Five portions of fruit and veg just isn't enough. But is 10 really doable?
Many of us find getting five-a-day a challenge – in fact, fewer than one in three of us actually manage to meet this target.
That’s why today, we can practically hear your groans, as a new even higher bar has been set:
You should now aim for 10-a-day.
It sounds like a lot, but eating up to ten portions of fruit and vegetables a day could prevent 7.8m premature deaths worldwide, new research from Imperial College London has found.
“Although five portions of fruit and vegetables is good, ten a day is even better,” said Dr Dagfinn Aune, who analysed 95 different studies (and 2m people) for the research.
You can think of an ‘portion’ as roughly one small banana, apple, pear or large mandarin – or three heaped tablespoons of cooked spinach, peas, broccoli or cauliflower (each portion should weigh in at around 80g).
Just 200g (two and a half portions) of the good stuff results in a 6% reduced risk of heart disease, an 18% reduced risk of stroke, and a 13% reduced risk of cardiovascular disease.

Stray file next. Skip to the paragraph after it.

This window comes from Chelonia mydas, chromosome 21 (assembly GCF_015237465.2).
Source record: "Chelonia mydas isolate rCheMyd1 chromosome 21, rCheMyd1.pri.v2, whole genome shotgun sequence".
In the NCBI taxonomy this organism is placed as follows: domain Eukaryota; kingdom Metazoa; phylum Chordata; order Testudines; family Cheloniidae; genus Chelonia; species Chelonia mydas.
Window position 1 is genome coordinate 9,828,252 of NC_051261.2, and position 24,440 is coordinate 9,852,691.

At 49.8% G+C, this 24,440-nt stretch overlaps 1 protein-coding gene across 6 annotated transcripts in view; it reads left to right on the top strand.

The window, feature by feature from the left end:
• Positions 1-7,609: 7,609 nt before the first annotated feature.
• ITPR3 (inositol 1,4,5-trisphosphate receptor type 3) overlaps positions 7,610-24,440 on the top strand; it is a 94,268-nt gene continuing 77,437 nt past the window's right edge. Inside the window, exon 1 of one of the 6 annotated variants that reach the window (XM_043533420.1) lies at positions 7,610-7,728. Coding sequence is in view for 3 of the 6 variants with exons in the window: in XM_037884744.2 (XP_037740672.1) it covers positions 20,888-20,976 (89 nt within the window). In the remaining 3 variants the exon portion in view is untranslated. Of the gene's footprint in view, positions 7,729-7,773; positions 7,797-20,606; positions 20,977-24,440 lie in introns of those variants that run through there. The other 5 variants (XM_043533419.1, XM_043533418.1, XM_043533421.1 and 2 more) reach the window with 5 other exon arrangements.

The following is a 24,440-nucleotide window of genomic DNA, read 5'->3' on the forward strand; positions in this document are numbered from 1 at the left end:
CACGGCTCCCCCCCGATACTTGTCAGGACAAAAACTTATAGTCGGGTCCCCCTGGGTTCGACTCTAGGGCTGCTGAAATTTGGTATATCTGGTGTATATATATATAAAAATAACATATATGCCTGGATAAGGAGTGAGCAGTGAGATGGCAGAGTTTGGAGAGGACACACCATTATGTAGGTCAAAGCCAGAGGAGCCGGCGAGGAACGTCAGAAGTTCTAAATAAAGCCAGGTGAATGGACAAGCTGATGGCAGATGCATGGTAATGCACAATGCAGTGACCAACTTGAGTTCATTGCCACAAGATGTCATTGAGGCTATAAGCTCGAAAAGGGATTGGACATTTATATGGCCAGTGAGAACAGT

But by comparison, if you succeed in stuffing in 800g, you’ll benefit from a 24% reduced risk of heart disease, a 33% reduced risk of stroke, a 28% reduced risk of cardiovascular disease.
While the smaller amount led to a 4% reduced risk in cancer risk and 15% reduced risk of premature death; the latter leads to a 13% reduced risk of total cancer, and a 31% reduction in dying prematurely.
Squishing in even more fruit and veg could improve your health further, as the study itself was capped at 800g a day.
Foods including Apples and pears, citrus fruits, both leafy and cruciferous vegetables were found to help prevent heart problems; while spinach, green beans, yellow peppers, and carrots were among foods found to reduce cancer risk.
“Fruit and vegetables have been shown to reduce cholesterol levels, blood pressure, and to boost the health of our blood vessels and immune system,” said Dr Aune.
“It is important to eat whole plant foods to get the benefit, instead of taking antioxidant or vitamin supplements (which have not been shown to reduce disease risk).”
The evidence is in: 5-a-day simply isn’t enough.
You might not want to, but it’s time to eat your greens.
Kitty Knowles is a Senior Features Writer at The Memo. Kitty previously worked as an online journalist for GQ. She can be found tweeting @KittyGKnowles.